The new Apple Beats Studio Buds+ are now available, and there’s one obvious reason why you might want to get them instead of a pair of AirPods Pro: They’re available in an incredibly cool clear color, which is clear plastic on both the earbuds and them. case.
Transparency is not a new idea for Apple. For longtime users, the new Buds+ evoke memories of past Apple products encased in clear and translucent plastic. In fact, Apple popularized this trend many years ago, but like all trends, it faded over time. Now, with Nothing Phone and now with the new Beats Studio Buds+, transparent designs are having a moment, and we’d love to see some of our favorite Apple products get a transparent treatment as well.
While we’re dreaming, here are a few Apple products that paved the way for the new transparent Beats Studio Buds+ headphones:
The original iMac just celebrated its 25th anniversary, and while it set an industry trend, it wasn’t Apple’s first move toward transparency. But he was the most successful. The original blue and white shell didn’t give a crystal clear look at the machine’s inner workings, but gave enough of a tech visual element to balance out the playfulness of the design. Over the years, Apple has expanded the color palette and case patterns – some were transparent, some were not – but we’ll always have a soft spot for the original Bondi Blue iMac.
Prior to the iMac, Apple used translucent parts in products such as the Power Macintosh 8600 and 9600, but the eMate 300 was the first Apple device to be fully integrated with a colorful translucent design. Part of the Apple Newton platform sold through educational channels, a dark blue-green plastic miniature laptop with a tiny keyboard, an even thinner screen, and the Newton operating system. It never caught on, but we’d buy it in a second if Apple released it today.
Two years after the eMate 300 and one year after the iMac, Apple released the iBook. The iBook was a consumer-grade Apple laptop available from Blueberry. Graphite, or Tangerine, and its solid construction actually made it bigger than the professional-grade PowerBook G3 that Apple also offered. The iBook also had a carrying handle, which added to the appeal. But what made it wildly popular was its iMac-inspired case, with atypical PC curves and a fair amount of transparency. We love modern MacBooks, but nothing beats the iBook.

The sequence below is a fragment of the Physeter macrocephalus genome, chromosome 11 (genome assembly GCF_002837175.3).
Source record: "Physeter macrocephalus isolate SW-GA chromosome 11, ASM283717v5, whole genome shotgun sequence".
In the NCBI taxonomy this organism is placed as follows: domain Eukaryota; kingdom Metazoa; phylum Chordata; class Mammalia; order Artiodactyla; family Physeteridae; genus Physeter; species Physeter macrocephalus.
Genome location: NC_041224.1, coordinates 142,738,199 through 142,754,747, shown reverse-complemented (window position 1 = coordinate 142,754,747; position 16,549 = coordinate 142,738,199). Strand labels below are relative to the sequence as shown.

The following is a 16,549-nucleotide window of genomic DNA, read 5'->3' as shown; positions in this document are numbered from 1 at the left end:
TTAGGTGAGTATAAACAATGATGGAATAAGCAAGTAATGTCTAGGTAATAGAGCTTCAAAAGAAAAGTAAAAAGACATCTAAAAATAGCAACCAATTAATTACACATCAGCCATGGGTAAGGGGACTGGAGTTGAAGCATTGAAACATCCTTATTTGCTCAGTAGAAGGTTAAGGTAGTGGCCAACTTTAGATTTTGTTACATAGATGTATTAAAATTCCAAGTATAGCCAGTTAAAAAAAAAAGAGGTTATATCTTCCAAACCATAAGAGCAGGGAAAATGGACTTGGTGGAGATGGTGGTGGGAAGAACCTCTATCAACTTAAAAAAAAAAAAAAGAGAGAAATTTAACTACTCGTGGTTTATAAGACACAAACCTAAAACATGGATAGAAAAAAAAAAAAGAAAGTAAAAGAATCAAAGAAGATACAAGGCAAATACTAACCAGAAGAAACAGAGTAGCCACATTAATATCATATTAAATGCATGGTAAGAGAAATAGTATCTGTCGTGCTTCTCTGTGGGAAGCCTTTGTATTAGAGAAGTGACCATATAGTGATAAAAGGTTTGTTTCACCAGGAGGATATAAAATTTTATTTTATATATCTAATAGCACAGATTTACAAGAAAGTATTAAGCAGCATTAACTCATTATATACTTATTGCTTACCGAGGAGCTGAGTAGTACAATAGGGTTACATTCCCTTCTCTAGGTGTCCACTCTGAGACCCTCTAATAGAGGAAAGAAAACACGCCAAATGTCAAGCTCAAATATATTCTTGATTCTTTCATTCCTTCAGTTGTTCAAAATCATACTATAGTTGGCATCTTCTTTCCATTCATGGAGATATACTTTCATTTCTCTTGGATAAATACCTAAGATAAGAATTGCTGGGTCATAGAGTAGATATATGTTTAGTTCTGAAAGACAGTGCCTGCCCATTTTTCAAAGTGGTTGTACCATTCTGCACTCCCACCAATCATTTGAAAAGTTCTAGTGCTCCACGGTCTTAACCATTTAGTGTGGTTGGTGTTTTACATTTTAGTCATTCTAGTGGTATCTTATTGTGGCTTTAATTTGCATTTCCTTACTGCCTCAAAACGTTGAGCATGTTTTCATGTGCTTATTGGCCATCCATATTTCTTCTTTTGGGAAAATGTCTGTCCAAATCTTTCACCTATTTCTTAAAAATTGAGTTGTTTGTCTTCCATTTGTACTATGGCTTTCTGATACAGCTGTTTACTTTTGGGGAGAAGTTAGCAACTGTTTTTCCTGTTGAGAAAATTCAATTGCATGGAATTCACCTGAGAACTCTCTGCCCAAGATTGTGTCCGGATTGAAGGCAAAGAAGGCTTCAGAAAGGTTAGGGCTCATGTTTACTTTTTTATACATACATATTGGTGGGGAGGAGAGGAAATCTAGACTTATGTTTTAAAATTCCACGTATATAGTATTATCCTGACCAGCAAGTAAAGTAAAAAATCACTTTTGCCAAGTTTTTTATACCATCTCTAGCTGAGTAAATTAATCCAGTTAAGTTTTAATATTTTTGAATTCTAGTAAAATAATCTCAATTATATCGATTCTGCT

Powerful Macintosh G3 All-in-One
The Power Macintosh G3 All-in-One arrived two months earlier than the iMac, and it was a clear sign of things to come. The top and back of this Mac used translucent clear plastic, while the rest of the chassis was beige. This 60-pound Mac was often referred to as the Molar Mac due to its resemblance to a tooth. You have to see this thing in person to really understand how form and function didn’t really mix, but the clear plastic, quirky curves, and compact all-in-one design were the first glimpse of the future.
Studio Display (1998, 1999, 2000)
When Apple released Studio Display last year, the company effectively revived an old trademark. The very first Studio Display was released in 1998 and had, you guessed it, a translucent gray body and a blue stand. It was Apple’s first LCD flat screen monitor, but because LCD monitors were expensive (especially if you wanted to go up to 15 inches), CRT monitors were still popular. Therefore, Apple released a 17- and 21-inch CRT Studio Display with a white and translucent Blueberry casing to match the Power Macintosh G3. But we have a soft spot for the latest CRT made by Apple, the 17-inch Apple Studio Display CRT (ADC) with a crystal clear casing so you can see everything inside.
Harman Kardon sound sticks
The sound sticks were made by Harman Kardon, but they were co-designed with Apple, designed by Jony Ive, and built for early 2000s Macs. The Soundsticks were an addition to the iSub, a 20-watt subwoofer specially designed to work with the slot-loading Apple iMac and Power Mac G4 computers. The vertical design and translucent body are eye-catching even today – and you can still buy the kit with or without wires.